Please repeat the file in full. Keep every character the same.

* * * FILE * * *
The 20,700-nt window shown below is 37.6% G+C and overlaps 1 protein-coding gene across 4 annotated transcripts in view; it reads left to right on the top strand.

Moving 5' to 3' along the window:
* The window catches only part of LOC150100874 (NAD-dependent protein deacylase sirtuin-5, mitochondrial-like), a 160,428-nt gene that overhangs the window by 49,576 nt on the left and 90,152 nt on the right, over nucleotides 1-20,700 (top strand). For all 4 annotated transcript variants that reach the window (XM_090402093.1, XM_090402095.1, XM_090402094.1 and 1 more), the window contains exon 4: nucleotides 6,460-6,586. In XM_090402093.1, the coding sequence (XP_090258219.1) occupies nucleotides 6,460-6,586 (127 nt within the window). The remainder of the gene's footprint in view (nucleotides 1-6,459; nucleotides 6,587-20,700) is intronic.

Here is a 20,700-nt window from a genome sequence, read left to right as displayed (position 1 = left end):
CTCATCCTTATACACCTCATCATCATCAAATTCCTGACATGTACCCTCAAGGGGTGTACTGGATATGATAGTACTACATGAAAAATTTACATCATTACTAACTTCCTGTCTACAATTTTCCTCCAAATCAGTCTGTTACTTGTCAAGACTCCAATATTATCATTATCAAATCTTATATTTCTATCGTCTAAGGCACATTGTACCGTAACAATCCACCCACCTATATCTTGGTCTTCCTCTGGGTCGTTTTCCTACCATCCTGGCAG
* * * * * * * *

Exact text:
The 20,700-nt window shown below is 37.6% G+C and overlaps 1 protein-coding gene across 4 annotated transcripts in view; it reads left to right on the top strand.

Moving 5' to 3' along the window:
* The window catches only part of LOC150100874 (NAD-dependent protein deacylase sirtuin-5, mitochondrial-like), a 160,428-nt gene that overhangs the window by 49,576 nt on the left and 90,152 nt on the right, over nucleotides 1-20,700 (top strand). For all 4 annotated transcript variants that reach the window (XM_090402093.1, XM_090402095.1, XM_090402094.1 and 1 more), the window contains exon 4: nucleotides 6,460-6,586. In XM_090402093.1, the coding sequence (XP_090258219.1) occupies nucleotides 6,460-6,586 (127 nt within the window). The remainder of the gene's footprint in view (nucleotides 1-6,459; nucleotides 6,587-20,700) is intronic.

Here is a 20,700-nt window from a genome sequence, read left to right as displayed (position 1 = left end):
CTCATCCTTATACACCTCATCATCATCAAATTCCTGACATGTACCCTCAAGGGGTGTACTGGATATGATAGTACTACATGAAAAATTTACATCATTACTAACTTCCTGTCTACAATTTTCCTCCAAATCAGTCTGTTACTTGTCAAGACTCCAATATTATCATTATCAAATCTTATATTTCTATCGTCTAAGGCACATTGTACCGTAACAATCCACCCACCTATATCTTGGTCTTCCTCTGGGTCGTTTTCCTACCATCCTGGCAG